A Review Of Day 8 Testimony In Derek Chauvin's Trial In Minneapolis The prosecution continues to present its case in the trial against ex-police officer Derek Chauvin, but a theory the defense suggests is the reason for George Floyd's death may be gaining traction.
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A Review Of Day 8 Testimony In Derek Chauvin's Trial In Minneapolis

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A Review Of Day 8 Testimony In Derek Chauvin's Trial In Minneapolis

Law

A Review Of Day 8 Testimony In Derek Chauvin's Trial In Minneapolis

A Review Of Day 8 Testimony In Derek Chauvin's Trial In Minneapolis

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The prosecution continues to present its case in the trial against ex-police officer Derek Chauvin, but a theory the defense suggests is the reason for George Floyd's death may be gaining traction.

RACHEL MARTIN, HOST:

A question now before the jury in the Derek Chauvin murder trial is this - what did George Floyd actually say in a video of his arrest? Both the prosecution and the defense heard something different relating to whether Floyd had drugs in his body when Chauvin held his knee on Floyd's neck. A warning - we're going to hear some of the video of George Floyd's arrest in this conversation. NPR's Cheryl Corley is in Minneapolis. Cheryl, first off, can you just explain this discrepancy about what George Floyd said on the video that recorded his arrest and ultimately his death?

CHERYL CORLEY, BYLINE: Yeah. Well, that is really the big issue, and it depends on what you hear in just this really tiny bit of audio. And it's - it was quite a moment. Defense attorney Eric Nelson played this clip of video where we see Floyd struggling, Derek Chauvin over him. And it seemed Floyd may have said something about drugs. And Nelson asked Special Agent James Reyerson when he testified what he could make out. Reyerson is with the Minnesota Bureau of Criminal Apprehension, and he led the investigation into Floyd's death. So take a listen to the tape.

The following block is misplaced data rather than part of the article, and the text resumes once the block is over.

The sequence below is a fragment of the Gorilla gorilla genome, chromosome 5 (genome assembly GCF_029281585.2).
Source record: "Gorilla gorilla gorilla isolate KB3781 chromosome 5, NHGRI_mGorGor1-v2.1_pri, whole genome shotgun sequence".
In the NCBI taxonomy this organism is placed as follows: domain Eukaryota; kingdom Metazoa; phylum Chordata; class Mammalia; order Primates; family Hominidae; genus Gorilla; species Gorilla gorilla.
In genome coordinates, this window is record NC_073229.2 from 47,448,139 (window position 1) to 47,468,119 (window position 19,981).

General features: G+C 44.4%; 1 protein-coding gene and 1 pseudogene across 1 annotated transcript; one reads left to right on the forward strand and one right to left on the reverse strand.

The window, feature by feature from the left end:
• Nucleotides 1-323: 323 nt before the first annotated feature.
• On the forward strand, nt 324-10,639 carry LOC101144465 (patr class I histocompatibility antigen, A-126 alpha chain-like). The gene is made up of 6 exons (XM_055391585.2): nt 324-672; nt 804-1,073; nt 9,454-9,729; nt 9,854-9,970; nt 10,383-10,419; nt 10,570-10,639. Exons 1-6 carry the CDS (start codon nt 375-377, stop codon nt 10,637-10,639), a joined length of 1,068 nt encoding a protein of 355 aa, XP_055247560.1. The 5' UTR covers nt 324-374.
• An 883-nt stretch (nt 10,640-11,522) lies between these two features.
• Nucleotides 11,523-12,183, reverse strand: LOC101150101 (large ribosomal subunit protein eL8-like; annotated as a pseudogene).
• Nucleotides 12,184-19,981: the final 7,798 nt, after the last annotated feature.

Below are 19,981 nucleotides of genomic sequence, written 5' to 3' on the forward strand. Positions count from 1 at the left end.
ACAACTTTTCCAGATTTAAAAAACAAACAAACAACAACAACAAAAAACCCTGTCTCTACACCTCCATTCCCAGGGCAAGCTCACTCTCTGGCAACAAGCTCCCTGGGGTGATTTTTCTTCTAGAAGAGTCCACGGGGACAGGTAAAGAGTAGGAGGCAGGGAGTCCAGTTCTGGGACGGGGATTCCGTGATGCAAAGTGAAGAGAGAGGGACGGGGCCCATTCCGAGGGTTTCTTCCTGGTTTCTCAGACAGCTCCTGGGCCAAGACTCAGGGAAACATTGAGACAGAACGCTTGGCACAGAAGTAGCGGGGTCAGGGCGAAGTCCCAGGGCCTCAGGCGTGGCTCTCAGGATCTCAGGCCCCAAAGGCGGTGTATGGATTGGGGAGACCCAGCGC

(SOUNDBITE OF ARCHIVED RECORDING)

GEORGE FLOYD: I (unintelligible).

ERIC NELSON: Did you hear that?

JAMES REYERSON: Yes, I did.

NELSON: Did it appear that Mr. Floyd said, I ate too many drugs?

REYERSON: Yes, it did.

MARTIN: Wow. I mean, that was hard for me to discern.

CORLEY: Yeah, really, and exactly what the prosecutor said. So they pulled a longer version of the video and prosecutor Matthew Frank asked Reyerson to take another listen.

(SOUNDBITE OF ARCHIVED RECORDING)

MATTHEW FRANK: Having heard it in context, you're able to tell what Mr. Floyd is saying there.

REYERSON: Yes, I believe Mr. Floyd was saying, I ain't do no drugs.

MARTIN: So they're trying to figure out if George Floyd said that he ate too many drugs or he hadn't done any. I mean, the defense is really trying to use this as the focus - right? - suggesting drug use as a factor in Floyd's death. Prosecutors say it's all about inappropriate use of force. They actually hired a law enforcement consultant, I understand, who is a use of force expert. Who is he, and what did he have to say in the trial?

CORLEY: Well, he is LAPD Sergeant Jody Stiger. And as you mentioned, he is a use of force expert. And like many Minneapolis police officers, including the chief, he said Derek Chauvin used excessive force during the arrest of George Floyd and he found Chauvin's weight was on Floyd from the moment he was put on the ground until paramedics arrived. And prosecutor Steve Schleicher asked Stiger for more of a description.

(SOUNDBITE OF ARCHIVED RECORDING)

STEVE SCHLEICHER: Was it objectively reasonable or not objectively reasonable?

JODY STIGER: It was not objectively reasonable.

SCHLEICHER: And is that then the basis for saying it was excessive?

STIGER: Correct.

MARTIN: So, Cheryl, how did the defense respond to that?

CORLEY: Well, Eric Nelson said there are a number of instances where Chauvin showed restraint. He said, for instance, Chauvin didn't use a Taser against Floyd when he saw him struggling with the officers who were trying to get him into the squad car. And Nelson said sometimes the use of force, the force that an officer may have to use, just isn't attractive.

(SOUNDBITE OF ARCHIVED RECORDING)

NELSON: And sometimes it may be so - it may be caught on video, right. And it looks bad, right?

STIGER: Yes.

NELSON: But it's still lawful.

STIGER: Yes, based on that department's policies or based on that state's law.

CORLEY: And we don't have time to really let you hear what Schleicher said, but he said that, you know, if it doesn't really look objectively reasonable, then it's just awful.

MARTIN: NPR's Cheryl Corley, thank you so much.

CORLEY: You're welcome.

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